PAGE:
Not only are there tremendous financial stresses put upon spouses and family members of gamblers, but there are financial stresses upon the gambler himself, to win the money back he lost and to "break even" or to come out “ahead.”

There are nagging emotional and guilt stresses for having lost money that should have gone to feed his family and pay for family necessities of food and shelter. Hence, with guilt over subjecting family income to a gambling addiction, plus (previous gambled, outstanding debt), gamblers have sadly, resorted to suicide. To them, this dead end “avenue,” is the only way out of the hole that they have dug for themselves. Once having rid themselves of the shame and debt of their losing gambling habit, the families of the deceased (suicide) gamblers are forced to start over. Society ends up “picking up the pieces,” doling out of the public tax rolls welfare aid to needy families.

The old gambling contention [rationalization]:

Gamblers and gambling establishments will be quick to point out that [to them] gambling is a very healthy option of “Entertainment.” They will readily (and falsely) say that an obsession with gambling, is only indicative of problem or compulsive gamblers. But now, suppose we would employ that same logic when it comes to teens, drinking adult beverages. Our present US society frowns on teenage “drinking,” and great lengths are sought to do everything possible to prevent young people from imbibing adult beverages. Why?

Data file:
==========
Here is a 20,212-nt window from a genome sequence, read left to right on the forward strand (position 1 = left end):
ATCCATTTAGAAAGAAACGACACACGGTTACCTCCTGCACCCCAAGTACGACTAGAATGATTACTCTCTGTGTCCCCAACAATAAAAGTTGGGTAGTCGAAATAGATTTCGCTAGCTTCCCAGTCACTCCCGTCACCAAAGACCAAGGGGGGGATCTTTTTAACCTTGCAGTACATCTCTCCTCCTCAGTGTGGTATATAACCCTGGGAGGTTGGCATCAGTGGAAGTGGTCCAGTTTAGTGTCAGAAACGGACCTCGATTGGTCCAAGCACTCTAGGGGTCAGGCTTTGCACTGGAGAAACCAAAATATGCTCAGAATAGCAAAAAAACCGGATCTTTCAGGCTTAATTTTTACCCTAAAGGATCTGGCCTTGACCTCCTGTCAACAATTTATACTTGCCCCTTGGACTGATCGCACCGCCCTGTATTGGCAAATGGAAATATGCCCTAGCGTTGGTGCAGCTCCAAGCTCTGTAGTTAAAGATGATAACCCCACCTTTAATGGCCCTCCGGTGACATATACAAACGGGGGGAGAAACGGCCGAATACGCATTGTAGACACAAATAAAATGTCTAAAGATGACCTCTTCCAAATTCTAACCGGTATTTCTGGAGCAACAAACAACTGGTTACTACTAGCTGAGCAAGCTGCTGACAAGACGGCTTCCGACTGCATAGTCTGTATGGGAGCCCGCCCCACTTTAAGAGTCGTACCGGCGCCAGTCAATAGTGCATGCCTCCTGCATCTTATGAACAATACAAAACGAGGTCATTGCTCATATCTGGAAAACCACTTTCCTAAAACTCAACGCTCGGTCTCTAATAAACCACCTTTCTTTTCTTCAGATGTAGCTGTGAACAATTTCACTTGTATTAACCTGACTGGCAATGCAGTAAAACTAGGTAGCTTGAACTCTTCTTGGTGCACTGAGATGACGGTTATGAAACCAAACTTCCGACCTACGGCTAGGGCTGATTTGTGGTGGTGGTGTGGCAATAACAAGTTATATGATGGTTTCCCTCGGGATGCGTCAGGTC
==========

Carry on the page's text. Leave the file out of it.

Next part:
Statistics tell the grim story of teenage deaths and other deaths that are tied to teenage driving and drinking. However, regarding teenage gambling, and the human carnage that is the result, government and society look the other way. Rose colored eye glasses are the norm as legalized gambling is incorrectly perceived as a “win / win” situation as it [supposedly] stimulates the “economy.” Such is not the case when analysed by economists and social workers.

Why gambling appeals to the non-Christian and to the naive [nominal] Christian:

To the non-Christian and to the unsuspecting, uninformed, naive (nominal) Christian, money and possessions are perceived as having been acquired through [their] hard work and determination. To the materialistic person -- especially the person who believes in evolution [molecules to man], the aspect of Creator God’s undeserved Grace and Mercy is a non factor. James 1:17 ; Titus 3:3-5 ; Titus 2:11-14 ; John 1:12-16 ; Ephesians 2:4-9